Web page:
“Friday I was in a bookstore. I started talking to this very French-looking girl. She was a bilingual illiterate—she couldn't read in two different languages.”—Steven Wright
Hardwood flooring people have our own language. Have you ever typed or texted anything hardwood-floor-related and spellcheck wants to slap you silly?! Only recently have I been able to text “prefinished,” “refinish,” “quartersawn,” and “Eurosawn,” and the last two are STILL getting the red squiggly line under them! In Australia, hardwood flooring is called “timber flooring” and blind-nailing is called “secret-nailing.” We all speak our own language, so doesn’t it jump right out at you when someone doesn’t speak that language? Even hardwood floor language long forgotten?
How about sandpaper alone? “Steve-O! I need a roll of 3 and a ten-cut of half, you got ’em?” Now, I know this language, but it’s old-school, and luckily most edger discs are boxed and labeled with two systems: CAMI & FEPA. FEPA, the Federation of European Producers of Abrasives, goes back to when many abrasives were produced in European companies. This is where (in my example above), “3” is 24-grit, “half” is 60-grit and a “ten-cut,” by the way, was a short roll you could get about 10 “cuts” and save money by not buying a 50-yard roll you may never use again. The more familiar CAMI (Coated Abrasives Manufacturers Institute) made it all simple with basically 12, 16, 24, 36, … 220 grit—what we all are familiar with today. I still like to yell, “CUT IT WITH HALF!” I am not that old-school, but it sounds cool.
A short note while we’re on the topic: The “ought” system does get thrown around, as well as “micron,” but ought is more commonly used today in terms of steel wool, and micron is typically extremely fine and has a vellum-type backing. We’ve probably all heard of 3-ought steel wool, for example.
I may have blogged about this before, but for those who weren’t around for my first floor-guy rant, I like when someone walks in and you KNOW they are not in ANY WAY a flooring professional. But they want to impress you and see if they can buy direct, save a little coin. The pro shop doorbell dings, but you don’t see anyone yet—your first sign that they are a homeowner, browser, janitorial guy. How do I know? This is how my usual customers announce they have arrived:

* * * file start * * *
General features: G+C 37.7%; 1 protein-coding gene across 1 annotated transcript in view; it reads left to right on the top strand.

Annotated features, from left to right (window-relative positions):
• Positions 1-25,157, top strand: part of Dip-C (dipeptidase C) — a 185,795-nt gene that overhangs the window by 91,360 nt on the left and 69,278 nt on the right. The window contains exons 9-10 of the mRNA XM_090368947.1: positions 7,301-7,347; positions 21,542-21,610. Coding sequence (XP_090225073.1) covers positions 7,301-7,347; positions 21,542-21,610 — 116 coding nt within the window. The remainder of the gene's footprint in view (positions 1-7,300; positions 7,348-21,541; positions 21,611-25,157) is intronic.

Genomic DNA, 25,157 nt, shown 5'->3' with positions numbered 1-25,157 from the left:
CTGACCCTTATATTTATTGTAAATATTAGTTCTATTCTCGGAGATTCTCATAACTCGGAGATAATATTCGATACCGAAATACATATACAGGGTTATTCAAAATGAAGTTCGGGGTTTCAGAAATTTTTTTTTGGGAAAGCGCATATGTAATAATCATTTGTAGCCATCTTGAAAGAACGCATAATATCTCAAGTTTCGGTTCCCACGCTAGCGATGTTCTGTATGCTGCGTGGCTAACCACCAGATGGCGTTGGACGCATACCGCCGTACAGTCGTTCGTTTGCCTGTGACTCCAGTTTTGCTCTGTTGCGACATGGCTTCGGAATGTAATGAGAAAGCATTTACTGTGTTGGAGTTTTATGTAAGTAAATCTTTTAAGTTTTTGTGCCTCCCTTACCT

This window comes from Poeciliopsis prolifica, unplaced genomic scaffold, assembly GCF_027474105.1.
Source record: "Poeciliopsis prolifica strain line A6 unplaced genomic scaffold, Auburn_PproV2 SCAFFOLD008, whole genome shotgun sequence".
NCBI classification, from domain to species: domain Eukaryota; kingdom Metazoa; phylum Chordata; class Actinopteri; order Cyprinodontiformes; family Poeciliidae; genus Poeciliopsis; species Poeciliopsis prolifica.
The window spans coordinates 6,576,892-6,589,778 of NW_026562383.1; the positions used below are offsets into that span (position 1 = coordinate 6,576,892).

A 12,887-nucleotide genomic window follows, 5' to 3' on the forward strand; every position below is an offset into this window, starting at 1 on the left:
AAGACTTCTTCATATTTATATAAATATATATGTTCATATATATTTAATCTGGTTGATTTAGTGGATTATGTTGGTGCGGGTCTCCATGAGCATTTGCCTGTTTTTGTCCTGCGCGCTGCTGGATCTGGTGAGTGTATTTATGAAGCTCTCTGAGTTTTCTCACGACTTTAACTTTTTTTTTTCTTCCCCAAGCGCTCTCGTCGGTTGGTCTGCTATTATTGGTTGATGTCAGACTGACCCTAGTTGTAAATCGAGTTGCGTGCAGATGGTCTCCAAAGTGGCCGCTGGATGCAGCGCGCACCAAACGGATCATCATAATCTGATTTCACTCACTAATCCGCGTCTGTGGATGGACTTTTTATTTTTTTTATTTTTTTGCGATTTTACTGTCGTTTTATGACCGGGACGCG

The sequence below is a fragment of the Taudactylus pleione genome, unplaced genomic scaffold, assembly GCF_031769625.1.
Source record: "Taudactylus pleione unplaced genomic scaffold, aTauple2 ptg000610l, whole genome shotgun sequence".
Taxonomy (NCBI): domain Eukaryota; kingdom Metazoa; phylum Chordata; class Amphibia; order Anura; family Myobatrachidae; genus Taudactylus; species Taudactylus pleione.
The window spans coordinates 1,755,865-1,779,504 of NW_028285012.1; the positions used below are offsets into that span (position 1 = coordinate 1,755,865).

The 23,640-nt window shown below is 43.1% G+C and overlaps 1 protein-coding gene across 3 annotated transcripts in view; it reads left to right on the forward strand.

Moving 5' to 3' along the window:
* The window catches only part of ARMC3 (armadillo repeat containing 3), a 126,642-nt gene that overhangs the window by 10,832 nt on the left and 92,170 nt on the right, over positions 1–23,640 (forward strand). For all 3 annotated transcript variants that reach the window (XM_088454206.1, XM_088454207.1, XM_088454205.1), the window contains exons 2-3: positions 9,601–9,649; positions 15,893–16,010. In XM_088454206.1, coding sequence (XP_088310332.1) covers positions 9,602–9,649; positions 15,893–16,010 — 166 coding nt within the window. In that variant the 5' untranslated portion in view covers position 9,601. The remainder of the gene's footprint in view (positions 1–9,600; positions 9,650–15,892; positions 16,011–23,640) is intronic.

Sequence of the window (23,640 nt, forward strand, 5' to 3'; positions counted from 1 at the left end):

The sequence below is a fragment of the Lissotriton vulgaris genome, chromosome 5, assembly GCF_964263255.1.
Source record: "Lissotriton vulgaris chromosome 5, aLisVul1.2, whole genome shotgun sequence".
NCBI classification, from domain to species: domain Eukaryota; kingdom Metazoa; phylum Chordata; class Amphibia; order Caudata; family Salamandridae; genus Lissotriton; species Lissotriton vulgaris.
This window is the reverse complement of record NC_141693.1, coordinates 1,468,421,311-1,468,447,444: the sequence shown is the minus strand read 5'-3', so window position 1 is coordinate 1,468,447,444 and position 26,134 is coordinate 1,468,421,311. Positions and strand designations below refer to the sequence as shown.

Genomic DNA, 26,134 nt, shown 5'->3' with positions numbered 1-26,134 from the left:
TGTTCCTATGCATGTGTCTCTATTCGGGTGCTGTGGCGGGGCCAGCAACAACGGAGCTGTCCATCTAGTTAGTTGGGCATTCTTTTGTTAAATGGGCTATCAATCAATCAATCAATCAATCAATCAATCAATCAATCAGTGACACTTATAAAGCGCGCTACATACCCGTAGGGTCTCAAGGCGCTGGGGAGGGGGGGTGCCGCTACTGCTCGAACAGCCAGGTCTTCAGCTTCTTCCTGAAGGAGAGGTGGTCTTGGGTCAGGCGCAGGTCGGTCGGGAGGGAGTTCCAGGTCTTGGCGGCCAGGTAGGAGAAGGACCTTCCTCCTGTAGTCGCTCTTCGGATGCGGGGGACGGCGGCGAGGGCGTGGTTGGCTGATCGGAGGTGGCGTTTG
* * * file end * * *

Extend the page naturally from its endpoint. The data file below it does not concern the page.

“Hey $4!thead! Four cases satin, box of 120 screens, one case sealer, one bundle 3 1/4 red. Get me outta here; I don’t have time for your little stories today! I got a lady up my a$$ to finish this thing by Friday. Chop chop! Oh … thanks for helpin’ me on that last one. I think that house was built over an ancient burial ground.” I GET HIM! He speaks OUR language. I bet you do, too. Clear as a bell, right?
On the other hand, sometimes people walk in who are the “acorn” people: They want you to start with the acorn and tell them the entire story of wood flooring, from the tree’s germination to the time it became a floor. Who has time for that?! Then you find out one of your best customers sent them in. Of course it’s 15 minutes before closing on Friday, and let’s get back to “the language.” I can read French, swear in Italian and German a bit (I’ve been around). But, they don’t speak floor guy! “How you doin’, you Steve? Yah, so what yuh got here? What’s this Prego? Lillian look they got that Prego!” Prego? What are they looking for, spaghetti sauce?! Do you mean Pergo? No! It’s called “wood.” It comes from a tree, ever seen one? Then more language: “So, we’re thinkin’ about that prefab. You got the prefab right? What’s on that stuff, latex, right? You got that latex prefab flooring?” God … please kill me. A mild heart attack, bolt of lightning, somethin’. I am sure these are wonderful people, but please send me ANY hardwood floor speaking person now, God, please! So, I got this …
“Nick! Would you mind helping these folks out? Let them look over the showroom and I think they are looking at prefinished. They can get their pricing from XYZ once you have it all worked out. Excellent, thanks, Nick. I’ll be in my office if you need anything. Nice meeting you folks, take your time.”
I get back to my office, guilt-riddled. I have 48 emails, reports due, text and phone messages … I can talk a buzzard off a $4!T truck, but a dissertation on “The Forest To The Floor” won’t get anything done for “my” regulars and my company. “Latex.” “Prefab.” “Prego?!” Oh look, it’s 4 o’clock. “’Night, guys, phone’s on if you need anything. Peace! Cut it with HALF, BABY!”